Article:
In so doing, I stopped seeing my family. It broke their hearts, and now it breaks mine. We’re close now, so it’s all right, but I’ve been thinking back on that time and feeling awful. I would drop by my mom and dad’s house on a Sunday morning to do laundry and shower, then leave – I didn’t linger a moment longer. It was so cruel, so insensitive. I wish I didn’t take that band so seriously, nothing is that serious. It was like pulling teeth to get me to go to a family event, and then I would leave early to get back. Once again, this tears me apart. When my sister moved into her current apartment, I helped her move, but then didn’t come back to the apartment to hang out for the rest of the time in the band. When I finally left the band and returned to my family, I saw what I had done to them, how I had actually abandoned them in service of that band. I regret every second of it. With all my heart, I apologize.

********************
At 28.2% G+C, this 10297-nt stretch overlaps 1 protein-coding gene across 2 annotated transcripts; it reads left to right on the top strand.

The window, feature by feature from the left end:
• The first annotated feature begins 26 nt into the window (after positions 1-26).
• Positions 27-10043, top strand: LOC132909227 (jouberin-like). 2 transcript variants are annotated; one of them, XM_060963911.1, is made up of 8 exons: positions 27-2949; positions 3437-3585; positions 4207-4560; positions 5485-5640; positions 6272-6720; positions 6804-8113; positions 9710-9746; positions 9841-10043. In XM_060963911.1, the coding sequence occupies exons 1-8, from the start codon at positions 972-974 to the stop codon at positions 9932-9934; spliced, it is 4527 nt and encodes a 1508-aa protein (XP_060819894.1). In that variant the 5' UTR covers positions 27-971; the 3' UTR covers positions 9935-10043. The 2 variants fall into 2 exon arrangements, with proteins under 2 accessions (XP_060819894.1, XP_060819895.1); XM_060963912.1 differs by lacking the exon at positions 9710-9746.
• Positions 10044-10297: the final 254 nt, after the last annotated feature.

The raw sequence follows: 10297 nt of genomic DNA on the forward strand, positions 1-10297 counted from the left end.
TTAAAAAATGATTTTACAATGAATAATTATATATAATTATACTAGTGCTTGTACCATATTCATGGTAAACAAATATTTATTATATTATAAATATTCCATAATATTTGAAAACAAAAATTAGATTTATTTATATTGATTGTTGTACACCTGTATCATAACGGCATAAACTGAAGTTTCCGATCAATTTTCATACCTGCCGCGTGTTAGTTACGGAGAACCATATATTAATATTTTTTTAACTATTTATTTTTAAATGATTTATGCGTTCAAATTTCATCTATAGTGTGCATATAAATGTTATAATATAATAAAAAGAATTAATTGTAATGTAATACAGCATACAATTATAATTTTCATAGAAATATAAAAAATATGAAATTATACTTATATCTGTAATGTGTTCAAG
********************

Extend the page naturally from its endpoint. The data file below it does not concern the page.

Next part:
When I did leave the band, I was in bad shape. My mother was worried, and asked me if I would hurt myself, and I cruelly told her that I didn’t know. This tore her apart, and now it tears me apart. Why say that? Why do that to someone? Why plant that worry? I wish I knew.
And so, for the entire Trump presidency, I sat in the wreckage of my old life in the band. I sorted through the debris and found the kind, confident, intelligent, and funny person I knew I could be. I don’t like who I was in the band. That band doesn’t particularly like who I am now, so it’s funny how things change. When I left the band, things were amicable – things aren’t anymore, there’s a grave misunderstanding about some of the things I’ve written about my time in the band. Part of that is certainly my fault, but I stand by what I’ve written – the tattered remains of my time in that band grow frailer still. And for anyone I hurt during that time, I apologize. I was living as selfishly as I possibly could have – the life of an artist seems to be that: selfish, and hard on the family. But, as the Trump presidency draws to a close, I’ve sorted through the shattered remains of my old life. And now, a flower grows in the garden of rubble.